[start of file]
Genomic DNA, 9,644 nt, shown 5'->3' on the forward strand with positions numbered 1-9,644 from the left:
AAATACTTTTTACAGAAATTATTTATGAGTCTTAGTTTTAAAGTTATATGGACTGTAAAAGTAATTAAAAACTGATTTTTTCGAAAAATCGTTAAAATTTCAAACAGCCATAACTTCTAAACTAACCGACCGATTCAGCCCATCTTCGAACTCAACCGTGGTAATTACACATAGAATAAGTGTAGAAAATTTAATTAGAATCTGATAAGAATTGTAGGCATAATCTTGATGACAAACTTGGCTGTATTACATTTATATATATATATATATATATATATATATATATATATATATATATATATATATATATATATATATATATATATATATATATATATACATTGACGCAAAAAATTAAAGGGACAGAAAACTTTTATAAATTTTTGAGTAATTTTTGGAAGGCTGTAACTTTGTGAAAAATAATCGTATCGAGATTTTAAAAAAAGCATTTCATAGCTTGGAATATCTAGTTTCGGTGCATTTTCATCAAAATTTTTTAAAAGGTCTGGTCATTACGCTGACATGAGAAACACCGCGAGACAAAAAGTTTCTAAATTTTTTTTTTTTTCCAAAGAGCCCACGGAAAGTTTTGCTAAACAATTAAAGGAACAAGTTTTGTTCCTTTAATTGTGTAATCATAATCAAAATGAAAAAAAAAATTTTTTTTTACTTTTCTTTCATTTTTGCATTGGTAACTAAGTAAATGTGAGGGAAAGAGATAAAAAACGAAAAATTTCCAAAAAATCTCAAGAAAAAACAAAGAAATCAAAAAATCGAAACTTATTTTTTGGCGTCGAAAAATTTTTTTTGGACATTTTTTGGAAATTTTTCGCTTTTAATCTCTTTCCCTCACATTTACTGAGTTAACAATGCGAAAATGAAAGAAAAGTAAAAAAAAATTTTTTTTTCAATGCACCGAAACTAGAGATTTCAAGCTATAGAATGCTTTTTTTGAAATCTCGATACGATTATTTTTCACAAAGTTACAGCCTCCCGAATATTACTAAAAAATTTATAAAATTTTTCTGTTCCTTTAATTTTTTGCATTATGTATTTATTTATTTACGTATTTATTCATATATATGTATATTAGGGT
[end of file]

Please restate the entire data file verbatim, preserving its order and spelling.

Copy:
Genomic DNA, 9,644 nt, shown 5'->3' on the forward strand with positions numbered 1-9,644 from the left:
AAATACTTTTTACAGAAATTATTTATGAGTCTTAGTTTTAAAGTTATATGGACTGTAAAAGTAATTAAAAACTGATTTTTTCGAAAAATCGTTAAAATTTCAAACAGCCATAACTTCTAAACTAACCGACCGATTCAGCCCATCTTCGAACTCAACCGTGGTAATTACACATAGAATAAGTGTAGAAAATTTAATTAGAATCTGATAAGAATTGTAGGCATAATCTTGATGACAAACTTGGCTGTATTACATTTATATATATATATATATATATATATATATATATATATATATATATATATATATATATATATATATATATATATATATATATATATACATTGACGCAAAAAATTAAAGGGACAGAAAACTTTTATAAATTTTTGAGTAATTTTTGGAAGGCTGTAACTTTGTGAAAAATAATCGTATCGAGATTTTAAAAAAAGCATTTCATAGCTTGGAATATCTAGTTTCGGTGCATTTTCATCAAAATTTTTTAAAAGGTCTGGTCATTACGCTGACATGAGAAACACCGCGAGACAAAAAGTTTCTAAATTTTTTTTTTTTTCCAAAGAGCCCACGGAAAGTTTTGCTAAACAATTAAAGGAACAAGTTTTGTTCCTTTAATTGTGTAATCATAATCAAAATGAAAAAAAAAATTTTTTTTTACTTTTCTTTCATTTTTGCATTGGTAACTAAGTAAATGTGAGGGAAAGAGATAAAAAACGAAAAATTTCCAAAAAATCTCAAGAAAAAACAAAGAAATCAAAAAATCGAAACTTATTTTTTGGCGTCGAAAAATTTTTTTTGGACATTTTTTGGAAATTTTTCGCTTTTAATCTCTTTCCCTCACATTTACTGAGTTAACAATGCGAAAATGAAAGAAAAGTAAAAAAAAATTTTTTTTTCAATGCACCGAAACTAGAGATTTCAAGCTATAGAATGCTTTTTTTGAAATCTCGATACGATTATTTTTCACAAAGTTACAGCCTCCCGAATATTACTAAAAAATTTATAAAATTTTTCTGTTCCTTTAATTTTTTGCATTATGTATTTATTTATTTACGTATTTATTCATATATATGTATATTAGGGT